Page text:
Several women addressed the divergence between their expectations of childbirth and its ultimate, probable reality: ‘Childbirth happens a few times in life, honestly, I did not expect this to happen only with doctors, without partners and with no emotional support’ (Costanza, Lombardy). Uncertainty about the possibility of their mothers or partners being present during labor and delivery was an additional source of anxiety. Most women sought to quell their fears by not thinking about and preparing for birth, physically and materially. A few women in northern Italy, like Costanza, decided to transfer their obstetric care to smaller, midwife-led clinics, which did not have ‘COVID wards’ and the higher risk of infected personnel working there, but this option was unavailable to women living in southern Italy.
Self-confinement, lockdowns and the suspension of physician house calls left women primarily responsible for their prenatal and post-partum care, including the decision to self-medicate or move to bottle-feeding due to breastfeeding difficulties and absent lactation support. Alessia, from Umbria, still felt isolated and inadequately cared for after the birth of her first baby a few weeks ago, despite her extensive use of online services. This was even though she regularly met family members and friends through videocalls, had attended childbirth training classes via smartphone applications, shared blood test results with midwives, and received breastfeeding supervision by telephone.
These realities underline women’s need for a sense of community and reveal the new centrality of telemedicine in obstetric care, while also exposing the latter’s limits. For non-Italians living far away from their families (such as women from Canada and Romania in our sample), many expressed experiencing an even greater sense of solitude, as the national lockdown in March 2020 coincided with the closure of international borders. Additionally, their limited knowledge of the Italian healthcare system and the obstacles they encountered while trying to participate in online networks of mothers led many to be poorly prepared to meet their health needs. Depending on the degree of women’s access to technologies, legal and economic status, migration status, and language skills, their ability to access care and escape isolation are thus unequally and unevenly available, increasing existing inequities at the expense of women’s wellbeing.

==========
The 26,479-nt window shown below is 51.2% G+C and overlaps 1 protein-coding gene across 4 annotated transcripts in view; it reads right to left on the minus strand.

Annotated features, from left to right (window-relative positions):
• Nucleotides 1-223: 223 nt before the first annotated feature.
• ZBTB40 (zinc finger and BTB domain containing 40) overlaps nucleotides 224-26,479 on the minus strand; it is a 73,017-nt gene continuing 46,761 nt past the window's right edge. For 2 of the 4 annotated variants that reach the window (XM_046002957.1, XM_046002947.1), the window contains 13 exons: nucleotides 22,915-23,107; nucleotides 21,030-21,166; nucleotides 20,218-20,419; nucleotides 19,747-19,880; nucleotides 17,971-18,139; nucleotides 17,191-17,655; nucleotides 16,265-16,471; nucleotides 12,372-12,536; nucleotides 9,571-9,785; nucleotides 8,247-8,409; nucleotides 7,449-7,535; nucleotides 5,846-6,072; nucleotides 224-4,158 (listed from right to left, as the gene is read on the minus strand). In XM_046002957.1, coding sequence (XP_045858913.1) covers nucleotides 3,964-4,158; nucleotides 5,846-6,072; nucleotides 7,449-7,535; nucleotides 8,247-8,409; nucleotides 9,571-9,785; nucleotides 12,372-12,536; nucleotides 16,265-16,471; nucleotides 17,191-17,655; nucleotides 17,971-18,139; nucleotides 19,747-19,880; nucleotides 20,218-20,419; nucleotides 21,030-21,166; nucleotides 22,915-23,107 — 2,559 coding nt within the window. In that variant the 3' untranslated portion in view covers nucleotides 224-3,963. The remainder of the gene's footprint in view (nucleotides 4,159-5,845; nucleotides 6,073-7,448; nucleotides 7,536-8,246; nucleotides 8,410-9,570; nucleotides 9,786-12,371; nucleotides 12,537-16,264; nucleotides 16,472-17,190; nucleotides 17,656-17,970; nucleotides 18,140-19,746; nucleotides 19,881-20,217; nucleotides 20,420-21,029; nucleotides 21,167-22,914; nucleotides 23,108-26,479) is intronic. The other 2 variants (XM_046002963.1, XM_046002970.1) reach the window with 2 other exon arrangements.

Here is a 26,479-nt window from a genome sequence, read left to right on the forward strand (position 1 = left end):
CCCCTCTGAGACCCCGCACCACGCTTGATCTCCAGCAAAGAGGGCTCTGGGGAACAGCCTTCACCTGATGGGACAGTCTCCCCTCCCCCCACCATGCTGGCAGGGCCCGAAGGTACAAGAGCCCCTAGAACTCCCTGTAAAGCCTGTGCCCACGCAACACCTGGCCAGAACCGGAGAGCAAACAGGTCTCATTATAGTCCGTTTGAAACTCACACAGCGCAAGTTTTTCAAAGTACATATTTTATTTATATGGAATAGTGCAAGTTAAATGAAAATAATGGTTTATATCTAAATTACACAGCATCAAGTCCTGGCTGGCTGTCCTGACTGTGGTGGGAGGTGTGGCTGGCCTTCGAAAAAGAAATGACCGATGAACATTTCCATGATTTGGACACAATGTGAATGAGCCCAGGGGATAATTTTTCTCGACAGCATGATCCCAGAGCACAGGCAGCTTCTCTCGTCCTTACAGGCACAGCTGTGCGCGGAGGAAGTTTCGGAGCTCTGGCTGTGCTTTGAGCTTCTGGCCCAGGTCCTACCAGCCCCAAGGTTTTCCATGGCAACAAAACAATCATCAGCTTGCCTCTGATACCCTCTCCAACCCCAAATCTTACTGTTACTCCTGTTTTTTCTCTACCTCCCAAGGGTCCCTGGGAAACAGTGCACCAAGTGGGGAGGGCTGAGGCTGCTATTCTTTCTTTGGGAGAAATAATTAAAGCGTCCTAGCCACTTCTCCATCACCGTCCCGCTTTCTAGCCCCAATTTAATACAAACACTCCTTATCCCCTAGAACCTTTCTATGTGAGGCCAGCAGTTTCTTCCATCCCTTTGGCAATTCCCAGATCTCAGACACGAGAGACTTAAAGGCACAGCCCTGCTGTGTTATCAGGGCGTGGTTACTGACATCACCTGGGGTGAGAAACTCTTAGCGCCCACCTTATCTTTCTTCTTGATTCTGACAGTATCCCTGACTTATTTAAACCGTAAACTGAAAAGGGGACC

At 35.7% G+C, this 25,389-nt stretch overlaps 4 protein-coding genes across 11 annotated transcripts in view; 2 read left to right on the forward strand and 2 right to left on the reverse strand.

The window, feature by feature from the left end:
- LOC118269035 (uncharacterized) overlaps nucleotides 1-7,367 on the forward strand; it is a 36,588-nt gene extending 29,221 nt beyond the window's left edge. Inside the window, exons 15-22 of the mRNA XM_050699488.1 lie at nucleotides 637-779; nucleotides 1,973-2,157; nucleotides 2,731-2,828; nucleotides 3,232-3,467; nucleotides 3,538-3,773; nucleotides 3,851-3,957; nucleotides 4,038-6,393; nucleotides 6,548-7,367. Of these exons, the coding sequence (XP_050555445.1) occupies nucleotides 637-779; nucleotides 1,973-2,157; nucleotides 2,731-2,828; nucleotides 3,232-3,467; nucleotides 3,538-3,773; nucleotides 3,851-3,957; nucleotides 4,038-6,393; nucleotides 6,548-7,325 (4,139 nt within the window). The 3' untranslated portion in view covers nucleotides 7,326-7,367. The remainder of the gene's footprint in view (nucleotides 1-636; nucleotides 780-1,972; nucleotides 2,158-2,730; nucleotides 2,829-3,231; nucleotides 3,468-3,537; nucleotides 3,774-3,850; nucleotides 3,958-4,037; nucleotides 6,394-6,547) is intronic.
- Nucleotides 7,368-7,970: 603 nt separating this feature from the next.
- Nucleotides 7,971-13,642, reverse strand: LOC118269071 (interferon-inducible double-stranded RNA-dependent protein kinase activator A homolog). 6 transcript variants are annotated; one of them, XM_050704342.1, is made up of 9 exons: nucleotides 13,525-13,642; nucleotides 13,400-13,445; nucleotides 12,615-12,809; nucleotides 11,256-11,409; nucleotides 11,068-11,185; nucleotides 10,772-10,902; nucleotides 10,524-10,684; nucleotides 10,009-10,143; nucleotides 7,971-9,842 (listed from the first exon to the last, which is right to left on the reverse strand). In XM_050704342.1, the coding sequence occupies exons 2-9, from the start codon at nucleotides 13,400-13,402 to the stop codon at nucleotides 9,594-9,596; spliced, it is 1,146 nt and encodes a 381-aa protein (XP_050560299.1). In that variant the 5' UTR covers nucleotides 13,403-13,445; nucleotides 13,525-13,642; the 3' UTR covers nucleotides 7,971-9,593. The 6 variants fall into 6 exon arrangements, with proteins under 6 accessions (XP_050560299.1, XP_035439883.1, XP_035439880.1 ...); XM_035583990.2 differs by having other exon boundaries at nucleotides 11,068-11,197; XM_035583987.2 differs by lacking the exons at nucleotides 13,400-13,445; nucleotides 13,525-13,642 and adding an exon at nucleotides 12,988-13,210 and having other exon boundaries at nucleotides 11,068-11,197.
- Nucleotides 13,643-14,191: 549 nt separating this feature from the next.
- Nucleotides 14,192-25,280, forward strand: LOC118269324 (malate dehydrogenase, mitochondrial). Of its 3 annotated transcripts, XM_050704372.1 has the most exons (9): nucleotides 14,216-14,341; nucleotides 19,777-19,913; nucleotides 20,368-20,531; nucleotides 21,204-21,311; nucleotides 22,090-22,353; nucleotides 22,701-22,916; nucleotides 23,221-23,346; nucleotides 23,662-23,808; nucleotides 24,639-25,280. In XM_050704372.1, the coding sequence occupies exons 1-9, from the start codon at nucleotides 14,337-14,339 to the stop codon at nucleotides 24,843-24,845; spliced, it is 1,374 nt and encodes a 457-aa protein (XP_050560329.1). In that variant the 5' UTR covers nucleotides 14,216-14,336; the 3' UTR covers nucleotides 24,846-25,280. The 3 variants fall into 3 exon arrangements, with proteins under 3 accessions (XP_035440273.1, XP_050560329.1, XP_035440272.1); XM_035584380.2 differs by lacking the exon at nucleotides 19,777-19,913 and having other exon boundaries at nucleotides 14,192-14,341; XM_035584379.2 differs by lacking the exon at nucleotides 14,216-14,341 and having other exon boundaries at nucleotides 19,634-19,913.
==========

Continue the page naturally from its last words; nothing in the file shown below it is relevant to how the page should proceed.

Vanessa Grotti is Associate Professor of Anthropology at the University of Bologna and Part-time Professor at the European University Institute, where she leads an ERC-funded project on migration and maternity care, EU Border Care. She has published on kinship, gender and the body, medicine and colonialism, migration and borderlands, and death and memorialisation. Over the past 15 years, she has worked in Lowland South America, Burkina Faso and the Mediterranean.
Chiara Quagliariello is Postdoctoral Research Fellow at the European University Institute where she works for EU Border Care project. She has a long experience in field research in Italy, France and Senegal. Her research interests include medical anthropology, with a particular attention to childbirth models, sexual and reproductive health; social and health inequalities; gender, class and ethnicity; sub-Saharan African women’s migrations.
 All names used in this article are pseudonyms.